On The Road to Petra
As I looked out the window from our hotel, the sun glistened over the Red Sea. It was a bright, beautiful morning - a perfect day to tour the ancient city of Petra in Jordan. We had to get an early start, as crossing the border would be quite a process.
We checked in at the main crossing gate and had to hand over our passports while Jordanian officials processed the paperwork that would allow us to visit their country. Although we had been told of this proceedure in advance, it was still a bit unnerving to be without a passport! After about an hour of waiting, our passports were returned and we were on the bus, driving through Jordan to the amazing city of Petra.
We wind our way up the mountains, taking in the scenery.
"Petra" is the Greek word for "rock." The city of Petra is an archeological wonder, as all of the buildings are carved right into the rocks! This ancient city is so amazing, it's one of the "New Seven Wonders of the World!" Once we arrive, it's a short walk to the entrance.
There is evidence that this area was inhabited as early as 1600 BCE; at it’s peak in the 1st century BCE, Petra's population was estimated at 45 to 50-thousand people.
As we made our way down the narrow “canyon” we are struck by the brilliant colors in the rock formations.
Our guide explained that many of these structures were mausoleums. He showed us the original stones alone the path, as well as the extensive water canal system.
When we came to the end of the canyon, the towering rocks appeared to separate, opening up to the magnificent structure known as "The Treasury.' If you're thinking, "I know I've seen this somewhere before..." you probaly have - if you're an "Indiana Jones" fan. It was used in "Indiana Jones and the Last Crusade" as the temple housing the holy grail!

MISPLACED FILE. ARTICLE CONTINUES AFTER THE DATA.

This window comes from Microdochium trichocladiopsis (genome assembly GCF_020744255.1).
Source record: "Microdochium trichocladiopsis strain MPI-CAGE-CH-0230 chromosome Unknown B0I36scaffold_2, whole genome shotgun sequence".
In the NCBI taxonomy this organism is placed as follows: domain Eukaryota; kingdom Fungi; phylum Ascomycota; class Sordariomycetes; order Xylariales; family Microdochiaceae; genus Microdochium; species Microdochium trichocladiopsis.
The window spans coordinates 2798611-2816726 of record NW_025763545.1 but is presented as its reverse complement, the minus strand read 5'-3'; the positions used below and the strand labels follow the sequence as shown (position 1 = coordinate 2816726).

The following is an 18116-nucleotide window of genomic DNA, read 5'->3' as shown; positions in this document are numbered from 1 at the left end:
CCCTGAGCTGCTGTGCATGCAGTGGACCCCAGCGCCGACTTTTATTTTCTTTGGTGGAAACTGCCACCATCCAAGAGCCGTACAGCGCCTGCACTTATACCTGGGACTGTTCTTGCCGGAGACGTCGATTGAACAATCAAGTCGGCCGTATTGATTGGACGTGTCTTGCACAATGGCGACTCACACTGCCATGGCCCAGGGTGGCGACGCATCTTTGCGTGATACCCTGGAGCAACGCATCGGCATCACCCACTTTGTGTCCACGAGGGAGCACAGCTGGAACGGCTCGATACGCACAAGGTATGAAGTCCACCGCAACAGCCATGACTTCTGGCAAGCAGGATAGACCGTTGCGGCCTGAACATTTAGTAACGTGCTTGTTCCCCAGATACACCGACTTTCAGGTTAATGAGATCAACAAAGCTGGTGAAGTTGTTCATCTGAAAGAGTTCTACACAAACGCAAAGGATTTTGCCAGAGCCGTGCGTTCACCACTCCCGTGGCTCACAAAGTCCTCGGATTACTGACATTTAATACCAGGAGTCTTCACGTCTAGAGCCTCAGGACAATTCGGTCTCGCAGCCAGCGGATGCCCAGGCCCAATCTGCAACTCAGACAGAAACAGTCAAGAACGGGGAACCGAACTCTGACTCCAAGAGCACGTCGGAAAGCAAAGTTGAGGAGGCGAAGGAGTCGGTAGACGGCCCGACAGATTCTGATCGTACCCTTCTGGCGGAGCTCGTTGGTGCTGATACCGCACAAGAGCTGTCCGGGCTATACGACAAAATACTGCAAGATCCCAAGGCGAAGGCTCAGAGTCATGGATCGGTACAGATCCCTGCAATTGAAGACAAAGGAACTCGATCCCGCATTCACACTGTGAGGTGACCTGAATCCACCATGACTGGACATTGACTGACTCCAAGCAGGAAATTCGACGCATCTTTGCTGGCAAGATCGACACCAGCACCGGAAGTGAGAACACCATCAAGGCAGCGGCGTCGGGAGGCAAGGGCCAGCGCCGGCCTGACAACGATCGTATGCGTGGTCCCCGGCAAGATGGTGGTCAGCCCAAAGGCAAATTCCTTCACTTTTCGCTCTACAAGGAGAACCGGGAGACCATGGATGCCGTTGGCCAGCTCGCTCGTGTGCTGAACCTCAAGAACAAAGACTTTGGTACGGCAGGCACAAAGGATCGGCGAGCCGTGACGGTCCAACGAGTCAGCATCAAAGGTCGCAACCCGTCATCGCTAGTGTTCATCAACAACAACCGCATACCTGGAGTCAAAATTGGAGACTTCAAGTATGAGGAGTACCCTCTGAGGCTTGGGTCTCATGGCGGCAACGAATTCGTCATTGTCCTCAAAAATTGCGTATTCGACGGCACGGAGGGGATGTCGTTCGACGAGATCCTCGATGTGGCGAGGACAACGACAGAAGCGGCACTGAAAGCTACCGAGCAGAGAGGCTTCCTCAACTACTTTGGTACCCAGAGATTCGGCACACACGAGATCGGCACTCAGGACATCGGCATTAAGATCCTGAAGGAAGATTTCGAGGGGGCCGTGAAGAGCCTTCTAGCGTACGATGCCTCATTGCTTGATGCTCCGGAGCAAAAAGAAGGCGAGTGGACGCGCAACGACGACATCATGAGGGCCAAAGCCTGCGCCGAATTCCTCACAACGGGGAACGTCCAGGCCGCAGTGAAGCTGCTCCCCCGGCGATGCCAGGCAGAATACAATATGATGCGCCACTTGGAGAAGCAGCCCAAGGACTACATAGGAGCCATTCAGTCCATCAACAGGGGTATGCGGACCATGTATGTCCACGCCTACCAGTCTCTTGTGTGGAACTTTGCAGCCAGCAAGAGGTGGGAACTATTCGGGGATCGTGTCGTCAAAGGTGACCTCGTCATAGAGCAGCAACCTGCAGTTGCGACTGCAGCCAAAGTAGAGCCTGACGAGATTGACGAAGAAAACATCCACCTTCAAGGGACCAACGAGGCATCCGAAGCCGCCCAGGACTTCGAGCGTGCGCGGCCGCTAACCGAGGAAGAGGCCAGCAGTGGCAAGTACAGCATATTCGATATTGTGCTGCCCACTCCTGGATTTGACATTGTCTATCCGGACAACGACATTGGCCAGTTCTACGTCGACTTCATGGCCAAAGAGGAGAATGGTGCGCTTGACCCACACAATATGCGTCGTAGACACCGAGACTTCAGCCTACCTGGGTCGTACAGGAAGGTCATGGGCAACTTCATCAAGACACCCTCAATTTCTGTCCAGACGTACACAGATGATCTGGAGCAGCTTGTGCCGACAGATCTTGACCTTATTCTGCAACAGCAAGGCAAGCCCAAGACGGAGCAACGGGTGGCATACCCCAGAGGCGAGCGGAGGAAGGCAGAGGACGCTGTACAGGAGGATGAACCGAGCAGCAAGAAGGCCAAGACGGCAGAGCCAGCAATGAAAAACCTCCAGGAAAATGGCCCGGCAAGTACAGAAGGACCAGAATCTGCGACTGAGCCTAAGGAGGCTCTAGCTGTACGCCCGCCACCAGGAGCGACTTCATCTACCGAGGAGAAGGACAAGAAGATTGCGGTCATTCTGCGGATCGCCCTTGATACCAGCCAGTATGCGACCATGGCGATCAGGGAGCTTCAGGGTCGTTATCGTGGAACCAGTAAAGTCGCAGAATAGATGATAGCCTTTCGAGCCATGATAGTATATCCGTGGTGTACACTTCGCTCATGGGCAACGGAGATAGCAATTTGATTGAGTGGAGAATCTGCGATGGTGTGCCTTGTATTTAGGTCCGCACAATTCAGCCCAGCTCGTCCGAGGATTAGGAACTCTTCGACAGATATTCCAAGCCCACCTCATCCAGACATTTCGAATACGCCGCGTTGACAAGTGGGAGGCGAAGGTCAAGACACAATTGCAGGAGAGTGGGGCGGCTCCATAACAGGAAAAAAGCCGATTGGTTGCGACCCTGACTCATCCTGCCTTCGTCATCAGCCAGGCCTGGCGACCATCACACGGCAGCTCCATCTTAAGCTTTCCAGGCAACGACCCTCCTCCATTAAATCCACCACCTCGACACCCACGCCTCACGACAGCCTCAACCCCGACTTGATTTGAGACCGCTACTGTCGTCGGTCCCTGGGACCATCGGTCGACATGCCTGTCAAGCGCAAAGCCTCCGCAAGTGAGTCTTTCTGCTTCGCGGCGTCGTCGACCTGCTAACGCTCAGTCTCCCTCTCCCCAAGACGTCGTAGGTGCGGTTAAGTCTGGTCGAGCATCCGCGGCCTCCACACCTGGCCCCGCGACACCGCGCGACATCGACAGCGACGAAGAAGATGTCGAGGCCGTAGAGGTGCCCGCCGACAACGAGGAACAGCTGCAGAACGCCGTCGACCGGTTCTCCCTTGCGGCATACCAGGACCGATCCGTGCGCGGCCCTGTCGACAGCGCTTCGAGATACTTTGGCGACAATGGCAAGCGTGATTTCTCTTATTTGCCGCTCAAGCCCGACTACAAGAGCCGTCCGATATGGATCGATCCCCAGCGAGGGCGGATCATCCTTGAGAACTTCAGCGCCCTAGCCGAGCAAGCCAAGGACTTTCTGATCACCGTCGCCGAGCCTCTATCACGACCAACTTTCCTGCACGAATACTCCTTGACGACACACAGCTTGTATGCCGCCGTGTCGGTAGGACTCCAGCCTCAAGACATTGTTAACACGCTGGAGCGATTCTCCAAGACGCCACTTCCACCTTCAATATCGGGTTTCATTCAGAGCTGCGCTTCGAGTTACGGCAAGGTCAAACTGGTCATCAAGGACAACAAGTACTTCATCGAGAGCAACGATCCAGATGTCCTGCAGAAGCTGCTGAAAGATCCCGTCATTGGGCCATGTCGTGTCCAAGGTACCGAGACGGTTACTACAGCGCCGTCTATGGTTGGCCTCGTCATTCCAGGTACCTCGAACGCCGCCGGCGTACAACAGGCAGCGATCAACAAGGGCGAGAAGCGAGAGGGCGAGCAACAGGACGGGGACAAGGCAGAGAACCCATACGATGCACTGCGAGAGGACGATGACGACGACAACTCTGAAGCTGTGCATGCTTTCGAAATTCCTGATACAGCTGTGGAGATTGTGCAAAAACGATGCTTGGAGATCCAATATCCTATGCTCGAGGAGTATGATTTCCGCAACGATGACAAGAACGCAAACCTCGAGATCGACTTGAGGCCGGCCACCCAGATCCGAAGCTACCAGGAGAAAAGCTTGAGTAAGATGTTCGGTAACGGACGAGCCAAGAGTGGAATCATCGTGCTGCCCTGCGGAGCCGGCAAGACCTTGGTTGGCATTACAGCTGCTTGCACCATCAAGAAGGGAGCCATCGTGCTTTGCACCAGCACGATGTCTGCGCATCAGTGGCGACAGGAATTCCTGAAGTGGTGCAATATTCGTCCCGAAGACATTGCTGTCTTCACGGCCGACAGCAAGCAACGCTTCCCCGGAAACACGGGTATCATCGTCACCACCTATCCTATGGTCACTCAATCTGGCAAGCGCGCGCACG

This incredible building, also believed to have been a mausoleum, took 20 years to build with 100 men working on it each day! There are many influences in its style, including Egyptian, Persian, Babylonian, Mesopotamian, and Greek. We continue on to the Necropolis - or “City of the Dead” which displays more mausoleums.
At one point, a member of our group asked, if all these buildings were to house the dead, where did the living reside?! We were told, they actually lived on the hills near Petra, but because these were free-standing homes (not carved in the rock) they were destroyed over time.
The grand Amphitheater was originally constructed in the 1st Century BCE for religious purposed, but when the Romans took over Petra in 106 CE they used it for entertainment purposes. After learning about the history of the region, we had some free time to explore - I used this time creatively!!
By the time we walked back to the bus, we were pretty tuckered out!
We stopped for a fabulous lunch and were treated to another outstanding sunset over the Jordanian mountains.